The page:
"I can help you to marry a local if you want to buy a house," an agent told a Global Times reporter posing as a wannabe Shanghai homeowner who lacks a local household registration, or hukou.
Dealers who offer fake marriage services can be found on many social media platforms, such as QQ, Wechat and Sina Weibo.
"I've been doing this business for years, nothing has ever gone wrong. You just need to sign a contract before getting married," the agent surnamed Jin assured the reporter.
Many first-tier cities have policies which say only local hukou holders are allowed to buy residential properties, leaving many migrants out in the cold unless they marry a local.
Falling in and out of love is not what determines whether a couple marry or divorce in many cases today, instead property rules are the deciding factor. Couples risk getting a divorce or marrying a stranger who happens to have a particular hukou in order to get their hands on their own little piece of a Chinese metropolis.
The agent told the Global Times the whole process can be finished in around eight months - after purchasing the house, the "couple" can divorce immediately, and then transfer the ownership permit, which usually takes up to six months to register.
"I can find you good Shanghai men. I only do introductory business. I, myself, also offer 'fake marriage' services. I just married a girl a few months ago," he said.
The mirror image of the migrants who marry locals for property rights are the locals who divorce to take advantage of favorable policies for first-time buyers.
Getting a temporary divorce to avoid high mortgage rates and taxation is an "unspoken rule" of the real estate market of cities that have property purchasing restrictions, like Shanghai and Beijing, Hui Jianqiang, research director with real estate information provider Beijing Zhongfangyanxie Technology Service, told the Global Times.
When a couple divorces, the partner who does not retain ownership of any jointly-owned real estate can enjoy favorable policies open to first-time buyers such as smaller down payments and lower interest rates. Couples then remarry after the second home is purchased.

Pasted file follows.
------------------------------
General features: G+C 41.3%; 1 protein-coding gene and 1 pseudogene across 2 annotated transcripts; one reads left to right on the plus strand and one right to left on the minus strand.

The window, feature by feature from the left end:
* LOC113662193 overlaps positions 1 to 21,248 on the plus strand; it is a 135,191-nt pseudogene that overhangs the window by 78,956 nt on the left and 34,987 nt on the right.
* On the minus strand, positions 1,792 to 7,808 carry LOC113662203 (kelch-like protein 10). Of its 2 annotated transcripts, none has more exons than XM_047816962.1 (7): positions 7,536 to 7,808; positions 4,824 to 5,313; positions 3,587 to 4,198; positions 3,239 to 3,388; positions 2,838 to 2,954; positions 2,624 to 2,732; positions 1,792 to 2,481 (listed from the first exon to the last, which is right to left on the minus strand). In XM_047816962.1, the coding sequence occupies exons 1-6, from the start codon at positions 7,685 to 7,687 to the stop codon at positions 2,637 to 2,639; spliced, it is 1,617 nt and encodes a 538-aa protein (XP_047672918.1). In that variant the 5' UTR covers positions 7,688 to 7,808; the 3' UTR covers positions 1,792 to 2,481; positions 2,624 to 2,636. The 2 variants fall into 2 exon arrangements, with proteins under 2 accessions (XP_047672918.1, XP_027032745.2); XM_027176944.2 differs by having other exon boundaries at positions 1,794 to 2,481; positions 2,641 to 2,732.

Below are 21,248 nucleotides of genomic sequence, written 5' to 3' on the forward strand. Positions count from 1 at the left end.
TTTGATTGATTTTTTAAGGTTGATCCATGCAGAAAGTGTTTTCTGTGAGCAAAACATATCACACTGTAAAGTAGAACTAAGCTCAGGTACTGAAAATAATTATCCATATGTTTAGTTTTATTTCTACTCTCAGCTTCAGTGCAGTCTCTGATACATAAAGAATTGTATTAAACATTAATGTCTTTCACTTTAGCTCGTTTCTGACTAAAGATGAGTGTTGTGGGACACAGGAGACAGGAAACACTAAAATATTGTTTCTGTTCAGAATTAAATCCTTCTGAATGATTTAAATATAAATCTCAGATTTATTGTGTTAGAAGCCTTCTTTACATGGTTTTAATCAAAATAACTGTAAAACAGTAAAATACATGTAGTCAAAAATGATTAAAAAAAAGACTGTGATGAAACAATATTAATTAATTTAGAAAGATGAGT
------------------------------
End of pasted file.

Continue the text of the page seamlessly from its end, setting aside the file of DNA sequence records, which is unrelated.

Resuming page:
Hui said using these loopholes on loans that can amount to millions of yuan can save ordinary families a significant amount of cash.
Local government data shows the scale of this trend. A total of 97,600 couples got divorced in Beijing in 2016, a 73 percent increase over 2014. But over 22,000 couples remarried their former spouses in 2016, a 131 percent rise compared to 2014.
Marriage not sacred
Society no longer sees fake marriages or divorces as "humiliating" and has even become accustomed to them, experts warned.
"Marriage is fragile now and gives way when it comes to reality. While before marriage was sacred and divorce is the last thing you would consider," Xia Xueluan, a professor of sociology at Peking University, told the Global Times.
"It's a risky game to play. Legally speaking, fake divorces don't exist. The reasons for divorcing damage social order and rules," Xia said.
Fake marriage or divorce is eroding traditional Chinese family values, Xia warned, saying "divorce used to be very humiliating for couples, even for their community."
Unsurprisingly, some fake divorces become real. A couple in Yinchuan, Northwest China's Ningxia Hui Autonomous Region divorced to get a good deal on a house. But the woman refused to remarry her husband after she took possession of the new property, local news paper the Ningxia Daily reported recently.
These policies have made marriage more materialistic, Zhou Xiaozheng, a professor of sociology at the Renmin University of China, told the Global Times.
"When people are under pressure from overpriced housing, loopholes are their only way out," Zhou said, adding that the authorities should enact people-oriented policies to curb this trend.
Beijing launched a policy to cool its real estate market in March 2017 which says those who have been divorced for less than a year are not eligible for cheap mortgages.
According to the People's Bank of China the fake divorce phenomena has "hurt the effects of house regulation and increased the house loan risks at commercial banks."
There is no public data which shows if this policy has had any effect yet. But experts interviewed by the Global Times believe the policy will be a success.
Wu Jiezhen, a Guangdong-based lawyer suggested that marriage should be linked to credit assessment. "Marriage and property registration can be linked with bank credit ratings to caution those who frequently get married, divorced or buy property," Wu was quoted by the Economic Information Daily as saying.